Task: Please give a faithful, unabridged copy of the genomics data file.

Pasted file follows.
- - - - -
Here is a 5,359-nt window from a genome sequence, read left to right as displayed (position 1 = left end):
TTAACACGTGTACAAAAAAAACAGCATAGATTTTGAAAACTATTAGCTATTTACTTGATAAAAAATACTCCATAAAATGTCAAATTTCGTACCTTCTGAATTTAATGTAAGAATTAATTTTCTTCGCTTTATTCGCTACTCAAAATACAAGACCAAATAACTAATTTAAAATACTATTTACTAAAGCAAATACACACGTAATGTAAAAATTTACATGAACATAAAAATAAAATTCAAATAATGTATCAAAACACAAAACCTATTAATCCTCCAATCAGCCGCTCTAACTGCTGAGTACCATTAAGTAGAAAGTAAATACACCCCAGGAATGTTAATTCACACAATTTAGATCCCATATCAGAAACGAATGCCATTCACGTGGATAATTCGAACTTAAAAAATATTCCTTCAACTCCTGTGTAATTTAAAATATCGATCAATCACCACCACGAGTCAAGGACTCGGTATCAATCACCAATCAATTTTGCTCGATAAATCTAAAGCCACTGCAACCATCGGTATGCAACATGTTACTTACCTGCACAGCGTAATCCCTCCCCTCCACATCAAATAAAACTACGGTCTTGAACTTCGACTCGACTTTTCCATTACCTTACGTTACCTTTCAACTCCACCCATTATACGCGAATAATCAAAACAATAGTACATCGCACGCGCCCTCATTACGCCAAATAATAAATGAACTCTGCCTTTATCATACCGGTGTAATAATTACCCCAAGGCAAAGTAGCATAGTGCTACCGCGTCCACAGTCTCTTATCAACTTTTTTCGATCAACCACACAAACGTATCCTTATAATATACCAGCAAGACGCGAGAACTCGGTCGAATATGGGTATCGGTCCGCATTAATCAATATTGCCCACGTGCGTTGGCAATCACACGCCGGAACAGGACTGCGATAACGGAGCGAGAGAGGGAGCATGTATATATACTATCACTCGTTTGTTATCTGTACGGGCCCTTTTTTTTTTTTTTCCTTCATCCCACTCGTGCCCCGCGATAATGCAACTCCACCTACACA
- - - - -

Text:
Here is a 5,359-nt window from a genome sequence, read left to right as displayed (position 1 = left end):
TTAACACGTGTACAAAAAAAACAGCATAGATTTTGAAAACTATTAGCTATTTACTTGATAAAAAATACTCCATAAAATGTCAAATTTCGTACCTTCTGAATTTAATGTAAGAATTAATTTTCTTCGCTTTATTCGCTACTCAAAATACAAGACCAAATAACTAATTTAAAATACTATTTACTAAAGCAAATACACACGTAATGTAAAAATTTACATGAACATAAAAATAAAATTCAAATAATGTATCAAAACACAAAACCTATTAATCCTCCAATCAGCCGCTCTAACTGCTGAGTACCATTAAGTAGAAAGTAAATACACCCCAGGAATGTTAATTCACACAATTTAGATCCCATATCAGAAACGAATGCCATTCACGTGGATAATTCGAACTTAAAAAATATTCCTTCAACTCCTGTGTAATTTAAAATATCGATCAATCACCACCACGAGTCAAGGACTCGGTATCAATCACCAATCAATTTTGCTCGATAAATCTAAAGCCACTGCAACCATCGGTATGCAACATGTTACTTACCTGCACAGCGTAATCCCTCCCCTCCACATCAAATAAAACTACGGTCTTGAACTTCGACTCGACTTTTCCATTACCTTACGTTACCTTTCAACTCCACCCATTATACGCGAATAATCAAAACAATAGTACATCGCACGCGCCCTCATTACGCCAAATAATAAATGAACTCTGCCTTTATCATACCGGTGTAATAATTACCCCAAGGCAAAGTAGCATAGTGCTACCGCGTCCACAGTCTCTTATCAACTTTTTTCGATCAACCACACAAACGTATCCTTATAATATACCAGCAAGACGCGAGAACTCGGTCGAATATGGGTATCGGTCCGCATTAATCAATATTGCCCACGTGCGTTGGCAATCACACGCCGGAACAGGACTGCGATAACGGAGCGAGAGAGGGAGCATGTATATATACTATCACTCGTTTGTTATCTGTACGGGCCCTTTTTTTTTTTTTTCCTTCATCCCACTCGTGCCCCGCGATAATGCAACTCCACCTACACA